He said he is hearing from almond growers who have a good NOW control program that they have been able to cut one spray application- not eliminate altogether.
Zack Raven, ranch manager and grower services for Keenan Farms said securing export markets is vital for the pistachio industry. Lower prices for exported pistachio nuts or outright rejection of shipments due to aflatoxin contamination could be the outcome if pistachio growers are not vigilant every year in controlling NOW.
Considering the larger harvests that are on the horizon for the pistachio industry, Raven said taking orchard sanitation seriously is a must for all growers. If damage levels rise, customers are going to demand lower prices or not take the product at all.
When neighbors are on board with a control program, mating disruption is a NOW control tool that has proven to work. The plume of mating disruption pheromone expands and moves back and forth, he said, and has proven to be effective when coupled with orchard sanitation. Success with those two controls may allow a grower to skip a spray application after a year or two, he said.
Raven said depending on processor there is a potential to lose up to $0.20 per pound in quality bonuses due to insect damage, along with the damaged nuts in the load- which are not included in the grower’s total and not paid for.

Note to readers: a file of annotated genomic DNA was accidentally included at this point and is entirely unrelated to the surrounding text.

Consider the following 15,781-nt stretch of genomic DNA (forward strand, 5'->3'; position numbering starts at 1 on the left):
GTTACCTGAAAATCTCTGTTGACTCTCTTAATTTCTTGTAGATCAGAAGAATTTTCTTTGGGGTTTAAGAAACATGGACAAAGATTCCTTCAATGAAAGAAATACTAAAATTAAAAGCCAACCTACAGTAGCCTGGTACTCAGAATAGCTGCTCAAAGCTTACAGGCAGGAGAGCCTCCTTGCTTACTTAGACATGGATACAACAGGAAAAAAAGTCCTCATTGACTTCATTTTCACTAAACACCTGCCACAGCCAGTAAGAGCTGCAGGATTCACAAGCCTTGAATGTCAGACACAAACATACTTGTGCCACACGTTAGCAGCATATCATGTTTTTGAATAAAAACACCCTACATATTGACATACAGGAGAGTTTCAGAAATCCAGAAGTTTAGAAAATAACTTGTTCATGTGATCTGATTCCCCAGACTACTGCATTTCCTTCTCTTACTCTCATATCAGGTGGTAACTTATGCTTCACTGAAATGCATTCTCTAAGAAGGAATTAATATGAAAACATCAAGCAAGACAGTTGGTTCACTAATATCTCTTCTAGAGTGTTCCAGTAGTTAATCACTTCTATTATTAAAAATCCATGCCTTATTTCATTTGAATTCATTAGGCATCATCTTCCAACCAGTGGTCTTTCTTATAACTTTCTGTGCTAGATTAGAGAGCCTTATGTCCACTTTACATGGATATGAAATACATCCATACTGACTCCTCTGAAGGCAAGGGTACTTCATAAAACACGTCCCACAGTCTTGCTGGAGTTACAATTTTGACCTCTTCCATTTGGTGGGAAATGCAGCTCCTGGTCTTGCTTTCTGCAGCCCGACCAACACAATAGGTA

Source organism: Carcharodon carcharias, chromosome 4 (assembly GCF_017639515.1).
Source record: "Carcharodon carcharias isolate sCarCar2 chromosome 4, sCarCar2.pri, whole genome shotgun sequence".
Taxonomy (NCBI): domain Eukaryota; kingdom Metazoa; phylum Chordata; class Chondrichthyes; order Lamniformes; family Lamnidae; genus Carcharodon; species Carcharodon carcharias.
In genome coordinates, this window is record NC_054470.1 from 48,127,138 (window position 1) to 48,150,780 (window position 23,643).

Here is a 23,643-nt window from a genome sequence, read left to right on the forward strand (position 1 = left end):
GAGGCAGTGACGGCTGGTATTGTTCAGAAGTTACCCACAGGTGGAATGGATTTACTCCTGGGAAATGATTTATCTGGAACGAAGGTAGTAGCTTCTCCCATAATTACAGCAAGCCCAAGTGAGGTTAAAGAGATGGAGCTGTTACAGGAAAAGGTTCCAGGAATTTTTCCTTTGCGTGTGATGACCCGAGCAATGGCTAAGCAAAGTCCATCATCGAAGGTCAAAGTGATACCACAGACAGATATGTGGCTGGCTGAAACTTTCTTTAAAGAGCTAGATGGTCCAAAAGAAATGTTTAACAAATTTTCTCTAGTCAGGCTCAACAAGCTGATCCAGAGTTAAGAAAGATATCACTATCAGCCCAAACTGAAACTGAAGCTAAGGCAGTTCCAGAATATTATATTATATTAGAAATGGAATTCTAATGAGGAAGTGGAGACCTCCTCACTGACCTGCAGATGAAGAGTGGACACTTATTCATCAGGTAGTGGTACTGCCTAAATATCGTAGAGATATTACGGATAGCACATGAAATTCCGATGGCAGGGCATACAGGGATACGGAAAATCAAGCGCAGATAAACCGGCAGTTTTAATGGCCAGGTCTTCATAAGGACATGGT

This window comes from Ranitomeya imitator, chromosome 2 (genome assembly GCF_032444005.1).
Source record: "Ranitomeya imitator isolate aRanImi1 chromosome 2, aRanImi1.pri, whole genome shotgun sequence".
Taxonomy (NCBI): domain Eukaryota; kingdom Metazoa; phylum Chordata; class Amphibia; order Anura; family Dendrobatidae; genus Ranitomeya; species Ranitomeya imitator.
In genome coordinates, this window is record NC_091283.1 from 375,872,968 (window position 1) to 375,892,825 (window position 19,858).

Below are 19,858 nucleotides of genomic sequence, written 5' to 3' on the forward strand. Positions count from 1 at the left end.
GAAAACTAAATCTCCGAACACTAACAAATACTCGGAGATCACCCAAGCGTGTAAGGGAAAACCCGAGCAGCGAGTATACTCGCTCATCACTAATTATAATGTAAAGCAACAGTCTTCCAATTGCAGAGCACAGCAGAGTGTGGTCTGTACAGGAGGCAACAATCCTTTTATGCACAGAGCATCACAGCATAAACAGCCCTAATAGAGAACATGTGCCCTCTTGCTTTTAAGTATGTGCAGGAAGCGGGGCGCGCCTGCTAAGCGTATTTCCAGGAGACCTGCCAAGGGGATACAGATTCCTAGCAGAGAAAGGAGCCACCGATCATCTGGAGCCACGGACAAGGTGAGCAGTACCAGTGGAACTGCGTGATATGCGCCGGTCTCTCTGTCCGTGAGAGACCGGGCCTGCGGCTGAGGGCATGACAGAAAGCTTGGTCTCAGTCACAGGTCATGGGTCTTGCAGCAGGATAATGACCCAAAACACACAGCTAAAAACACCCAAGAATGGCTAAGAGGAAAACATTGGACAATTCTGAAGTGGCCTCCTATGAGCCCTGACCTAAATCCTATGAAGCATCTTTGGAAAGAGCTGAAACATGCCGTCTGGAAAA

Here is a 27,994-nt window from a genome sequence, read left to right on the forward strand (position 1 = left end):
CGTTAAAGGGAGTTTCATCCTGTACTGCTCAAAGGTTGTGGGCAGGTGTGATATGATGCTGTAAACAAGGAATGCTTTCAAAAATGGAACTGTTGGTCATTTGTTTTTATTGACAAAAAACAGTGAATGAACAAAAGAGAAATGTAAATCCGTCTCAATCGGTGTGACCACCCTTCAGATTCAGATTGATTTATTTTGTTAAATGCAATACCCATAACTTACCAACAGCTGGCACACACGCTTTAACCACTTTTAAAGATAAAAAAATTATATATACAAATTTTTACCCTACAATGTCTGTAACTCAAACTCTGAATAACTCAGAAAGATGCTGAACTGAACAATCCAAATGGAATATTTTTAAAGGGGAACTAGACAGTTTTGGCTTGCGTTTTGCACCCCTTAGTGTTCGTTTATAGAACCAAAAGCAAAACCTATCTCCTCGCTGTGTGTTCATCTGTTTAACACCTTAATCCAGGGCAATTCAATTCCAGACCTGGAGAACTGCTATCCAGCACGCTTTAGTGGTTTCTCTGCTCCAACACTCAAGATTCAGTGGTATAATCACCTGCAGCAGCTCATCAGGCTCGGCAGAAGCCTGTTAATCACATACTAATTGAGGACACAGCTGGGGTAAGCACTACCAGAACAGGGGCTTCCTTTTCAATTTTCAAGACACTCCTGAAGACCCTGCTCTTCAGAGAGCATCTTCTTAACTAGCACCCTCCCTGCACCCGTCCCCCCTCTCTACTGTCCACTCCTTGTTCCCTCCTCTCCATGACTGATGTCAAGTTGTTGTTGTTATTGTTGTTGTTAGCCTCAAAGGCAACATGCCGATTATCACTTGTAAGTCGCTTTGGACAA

Mating disruption cost ranges from $100-130 per acre. With an average size pistachio crop, it would only take about three cents per pound to cover the cost.
Raven said Keenan Farms is using one less spray due to our neighbors jumping on board with mating disruption and will continue to be vigilant with sanitation.
“Mating disruption has saved us $50 an acre and more importantly, helps secures our export markets for the future years to come,” Raven said.
Cecilia Parsons has spent the past 30 years covering agriculture in California for a variety of newspapers, magazines and organizations. During that time she has been fortunate to witness some of the important events that have shaped this diverse industry and worked hard to examine and explain these events for readers.
When Cecilia first moved to the San Joaquin Valley in 1976, her first journalism job was at a small daily newspaper where she covered “farm news.” From there she branched out to writing for a dairy magazine and a regional weekly agriculture publication.
Cecilia is part of a farming family from the rural community of Ducor where she also raises purebred sheep and is attempting to master versatility ranch horse riding.